"One of the most remarkable things about the Opposition’s response to this Budget is that we have not heard a single pledge to reverse any of the changes being proposed. We have heard a lot of carping and that they are going to vote against some of the measures on Monday, but they are not actually going to change them should they ever come back to power. When they do carp, they seem to be carping on behalf of some rather strange interests. They want the top 10% of households to keep their child benefit. They want the better-off pensioners to keep their age-related allowances. Indeed, they want the super-rich to go on enjoying some £65 million-worth of evasion of stamp duty and abuse of tax reliefs. That seems to me an extraordinary position for the Opposition to get into."
By Matthew Barrett
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Yesterday, a Private Member's Bill by Rebecca Harris, the Member for Castle Point, which sought to move British clocks forward by an hour all year round, was brought before the House.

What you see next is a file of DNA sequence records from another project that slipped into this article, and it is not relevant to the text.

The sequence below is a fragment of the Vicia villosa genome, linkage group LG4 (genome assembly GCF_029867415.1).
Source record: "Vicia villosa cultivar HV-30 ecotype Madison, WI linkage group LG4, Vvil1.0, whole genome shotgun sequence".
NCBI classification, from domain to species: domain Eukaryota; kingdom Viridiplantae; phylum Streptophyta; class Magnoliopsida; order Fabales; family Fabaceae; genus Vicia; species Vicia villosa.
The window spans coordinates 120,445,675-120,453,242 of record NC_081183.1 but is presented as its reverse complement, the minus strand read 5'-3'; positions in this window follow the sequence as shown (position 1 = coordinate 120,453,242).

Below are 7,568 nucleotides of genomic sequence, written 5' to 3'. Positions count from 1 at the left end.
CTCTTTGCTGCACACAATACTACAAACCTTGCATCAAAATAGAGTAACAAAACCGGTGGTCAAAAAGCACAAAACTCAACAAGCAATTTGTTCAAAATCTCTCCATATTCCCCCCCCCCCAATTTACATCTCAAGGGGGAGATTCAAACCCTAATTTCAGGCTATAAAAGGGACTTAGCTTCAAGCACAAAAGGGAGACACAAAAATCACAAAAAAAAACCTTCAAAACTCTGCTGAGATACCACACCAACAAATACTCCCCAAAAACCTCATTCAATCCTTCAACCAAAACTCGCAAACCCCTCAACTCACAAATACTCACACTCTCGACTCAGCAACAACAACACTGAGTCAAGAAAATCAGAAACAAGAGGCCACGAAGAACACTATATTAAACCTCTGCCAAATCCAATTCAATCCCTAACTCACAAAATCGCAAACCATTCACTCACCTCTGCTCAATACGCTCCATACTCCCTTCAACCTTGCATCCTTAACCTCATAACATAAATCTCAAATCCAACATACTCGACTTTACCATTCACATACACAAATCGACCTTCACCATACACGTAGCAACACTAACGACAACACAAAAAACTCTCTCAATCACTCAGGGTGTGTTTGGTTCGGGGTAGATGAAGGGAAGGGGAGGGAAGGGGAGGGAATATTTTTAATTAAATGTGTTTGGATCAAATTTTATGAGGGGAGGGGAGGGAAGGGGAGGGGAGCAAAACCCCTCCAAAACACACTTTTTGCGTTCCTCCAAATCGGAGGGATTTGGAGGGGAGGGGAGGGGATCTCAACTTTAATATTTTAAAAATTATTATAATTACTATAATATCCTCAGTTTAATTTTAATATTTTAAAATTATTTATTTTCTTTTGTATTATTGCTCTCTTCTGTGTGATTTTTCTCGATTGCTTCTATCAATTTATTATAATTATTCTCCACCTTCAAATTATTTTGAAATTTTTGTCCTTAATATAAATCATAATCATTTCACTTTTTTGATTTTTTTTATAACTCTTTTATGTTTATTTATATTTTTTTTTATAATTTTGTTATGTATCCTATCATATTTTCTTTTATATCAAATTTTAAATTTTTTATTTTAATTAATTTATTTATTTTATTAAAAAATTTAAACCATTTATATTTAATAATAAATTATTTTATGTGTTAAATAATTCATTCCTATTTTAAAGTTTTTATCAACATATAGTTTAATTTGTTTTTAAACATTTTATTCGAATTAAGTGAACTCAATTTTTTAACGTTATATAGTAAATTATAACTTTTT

The Government was supportive of the Bill, and there was a strong turnout with wide cross-party support for the proposal. However, a small group of Members, mostly Conservative, managed to talk the Bill out of Parliament. As a result of the Bill not being passed yesterday, the Government has decided not to allow further Parliamentary time for its consideration, and the Bill is now dead.
"[T]he Bill’s Achilles heel is that it has been redrafted in such a way that it would enable the United Kingdom Government to change the time zone in Scotland without the consent of the Scottish Parliament. We know that the Scottish Parliament, and MPs representing Scottish constituencies, do not support a change that would make winter mornings in Scotland even colder and darker than they are already. ... my concern is that if this Parliament changes the time zone for the United Kingdom against the wishes of the people of Scotland, it will give extra ammunition to those people in Scotland who are campaigning for independence. We would be playing into their hands if we forced the Bill through."